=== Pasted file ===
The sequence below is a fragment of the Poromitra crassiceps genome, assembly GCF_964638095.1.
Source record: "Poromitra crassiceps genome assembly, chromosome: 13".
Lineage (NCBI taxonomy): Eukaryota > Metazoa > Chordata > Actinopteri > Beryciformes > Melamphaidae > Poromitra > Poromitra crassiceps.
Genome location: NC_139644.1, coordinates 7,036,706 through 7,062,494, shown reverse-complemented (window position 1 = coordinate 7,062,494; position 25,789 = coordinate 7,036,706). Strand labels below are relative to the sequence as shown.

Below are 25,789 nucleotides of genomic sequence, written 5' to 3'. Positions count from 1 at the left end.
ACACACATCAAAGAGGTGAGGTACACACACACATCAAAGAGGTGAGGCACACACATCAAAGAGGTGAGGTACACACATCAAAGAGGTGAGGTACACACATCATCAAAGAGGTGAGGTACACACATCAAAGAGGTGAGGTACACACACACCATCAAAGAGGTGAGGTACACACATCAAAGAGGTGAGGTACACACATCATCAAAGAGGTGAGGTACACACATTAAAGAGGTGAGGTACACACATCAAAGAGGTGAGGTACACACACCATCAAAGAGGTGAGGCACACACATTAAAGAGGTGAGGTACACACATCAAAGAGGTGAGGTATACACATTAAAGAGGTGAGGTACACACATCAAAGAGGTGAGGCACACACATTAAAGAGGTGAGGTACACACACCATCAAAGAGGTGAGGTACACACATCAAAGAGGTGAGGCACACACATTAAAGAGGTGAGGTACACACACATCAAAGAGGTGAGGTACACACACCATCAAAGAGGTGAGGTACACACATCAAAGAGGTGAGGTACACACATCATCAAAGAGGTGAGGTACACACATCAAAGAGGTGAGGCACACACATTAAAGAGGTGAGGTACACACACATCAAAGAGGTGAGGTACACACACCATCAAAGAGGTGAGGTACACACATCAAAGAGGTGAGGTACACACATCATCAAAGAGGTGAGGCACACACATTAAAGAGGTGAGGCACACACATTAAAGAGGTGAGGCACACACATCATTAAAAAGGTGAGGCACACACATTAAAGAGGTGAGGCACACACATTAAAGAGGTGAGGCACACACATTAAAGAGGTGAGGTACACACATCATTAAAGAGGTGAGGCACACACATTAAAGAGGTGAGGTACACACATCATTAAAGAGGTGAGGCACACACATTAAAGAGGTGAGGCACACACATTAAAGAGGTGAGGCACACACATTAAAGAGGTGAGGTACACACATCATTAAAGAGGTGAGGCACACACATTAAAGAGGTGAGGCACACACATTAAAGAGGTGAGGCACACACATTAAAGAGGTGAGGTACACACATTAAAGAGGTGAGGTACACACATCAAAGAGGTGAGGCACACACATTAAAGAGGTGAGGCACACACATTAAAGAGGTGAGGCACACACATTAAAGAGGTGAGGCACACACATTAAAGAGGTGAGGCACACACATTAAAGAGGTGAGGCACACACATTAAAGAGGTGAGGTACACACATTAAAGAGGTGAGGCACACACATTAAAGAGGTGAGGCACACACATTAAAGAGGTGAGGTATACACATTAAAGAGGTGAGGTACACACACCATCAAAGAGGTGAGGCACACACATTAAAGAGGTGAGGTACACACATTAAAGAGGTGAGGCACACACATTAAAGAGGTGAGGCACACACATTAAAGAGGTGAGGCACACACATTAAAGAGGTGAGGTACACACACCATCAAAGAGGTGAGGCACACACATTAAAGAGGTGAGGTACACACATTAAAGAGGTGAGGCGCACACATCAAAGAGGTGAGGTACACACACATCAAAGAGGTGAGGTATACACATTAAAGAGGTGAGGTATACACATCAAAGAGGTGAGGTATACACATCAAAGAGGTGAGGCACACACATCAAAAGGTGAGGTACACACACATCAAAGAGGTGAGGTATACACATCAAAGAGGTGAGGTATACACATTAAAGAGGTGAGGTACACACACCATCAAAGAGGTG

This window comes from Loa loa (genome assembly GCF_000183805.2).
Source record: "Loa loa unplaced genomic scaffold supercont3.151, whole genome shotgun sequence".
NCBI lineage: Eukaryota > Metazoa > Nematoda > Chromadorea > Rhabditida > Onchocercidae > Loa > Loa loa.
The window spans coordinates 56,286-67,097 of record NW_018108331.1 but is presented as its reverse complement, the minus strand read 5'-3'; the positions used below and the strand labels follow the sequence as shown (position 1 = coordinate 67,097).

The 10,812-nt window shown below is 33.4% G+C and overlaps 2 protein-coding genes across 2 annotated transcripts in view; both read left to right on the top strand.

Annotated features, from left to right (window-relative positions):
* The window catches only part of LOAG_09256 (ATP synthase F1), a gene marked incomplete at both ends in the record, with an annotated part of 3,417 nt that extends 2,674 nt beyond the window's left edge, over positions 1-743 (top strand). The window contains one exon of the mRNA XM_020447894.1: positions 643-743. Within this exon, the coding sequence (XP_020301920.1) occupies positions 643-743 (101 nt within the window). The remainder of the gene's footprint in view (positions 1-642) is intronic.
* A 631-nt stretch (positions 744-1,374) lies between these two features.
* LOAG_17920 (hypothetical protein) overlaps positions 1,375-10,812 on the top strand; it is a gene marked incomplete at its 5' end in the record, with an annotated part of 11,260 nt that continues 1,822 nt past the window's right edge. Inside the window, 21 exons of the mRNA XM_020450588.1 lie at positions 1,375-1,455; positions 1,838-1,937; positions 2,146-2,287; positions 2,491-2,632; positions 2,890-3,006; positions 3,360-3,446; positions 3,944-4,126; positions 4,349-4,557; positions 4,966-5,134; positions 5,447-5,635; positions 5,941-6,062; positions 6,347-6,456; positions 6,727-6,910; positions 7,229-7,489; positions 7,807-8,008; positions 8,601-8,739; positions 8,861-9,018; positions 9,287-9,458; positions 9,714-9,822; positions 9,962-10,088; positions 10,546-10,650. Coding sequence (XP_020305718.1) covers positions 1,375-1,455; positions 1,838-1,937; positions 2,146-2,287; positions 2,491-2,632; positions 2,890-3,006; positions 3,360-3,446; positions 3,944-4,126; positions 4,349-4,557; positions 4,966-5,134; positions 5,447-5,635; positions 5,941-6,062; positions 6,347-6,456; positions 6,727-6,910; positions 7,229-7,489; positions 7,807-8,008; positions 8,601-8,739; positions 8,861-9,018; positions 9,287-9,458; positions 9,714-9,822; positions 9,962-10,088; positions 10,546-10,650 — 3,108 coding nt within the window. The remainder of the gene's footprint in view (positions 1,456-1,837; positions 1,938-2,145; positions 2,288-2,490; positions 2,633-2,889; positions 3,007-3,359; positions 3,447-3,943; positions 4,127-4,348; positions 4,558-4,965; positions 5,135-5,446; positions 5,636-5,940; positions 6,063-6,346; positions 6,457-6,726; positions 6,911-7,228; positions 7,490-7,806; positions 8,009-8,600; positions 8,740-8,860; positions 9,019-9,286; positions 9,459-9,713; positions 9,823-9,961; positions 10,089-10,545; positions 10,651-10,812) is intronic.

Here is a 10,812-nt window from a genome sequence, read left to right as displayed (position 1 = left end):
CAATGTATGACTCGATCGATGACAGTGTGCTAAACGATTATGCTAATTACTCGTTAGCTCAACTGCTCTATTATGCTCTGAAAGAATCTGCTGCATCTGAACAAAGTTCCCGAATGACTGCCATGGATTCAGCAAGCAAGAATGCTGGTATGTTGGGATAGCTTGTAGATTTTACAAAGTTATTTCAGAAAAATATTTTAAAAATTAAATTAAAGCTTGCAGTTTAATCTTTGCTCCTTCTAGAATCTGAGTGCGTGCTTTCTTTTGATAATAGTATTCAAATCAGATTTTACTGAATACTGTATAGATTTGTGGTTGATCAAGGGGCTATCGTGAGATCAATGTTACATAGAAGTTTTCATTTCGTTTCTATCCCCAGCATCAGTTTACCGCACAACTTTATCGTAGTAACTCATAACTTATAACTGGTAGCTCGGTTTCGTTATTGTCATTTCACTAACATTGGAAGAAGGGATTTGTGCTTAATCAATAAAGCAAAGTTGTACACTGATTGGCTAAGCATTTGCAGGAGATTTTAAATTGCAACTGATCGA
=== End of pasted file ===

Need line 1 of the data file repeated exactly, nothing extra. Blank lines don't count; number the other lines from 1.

The sequence below is a fragment of the Poromitra crassiceps genome, assembly GCF_964638095.1.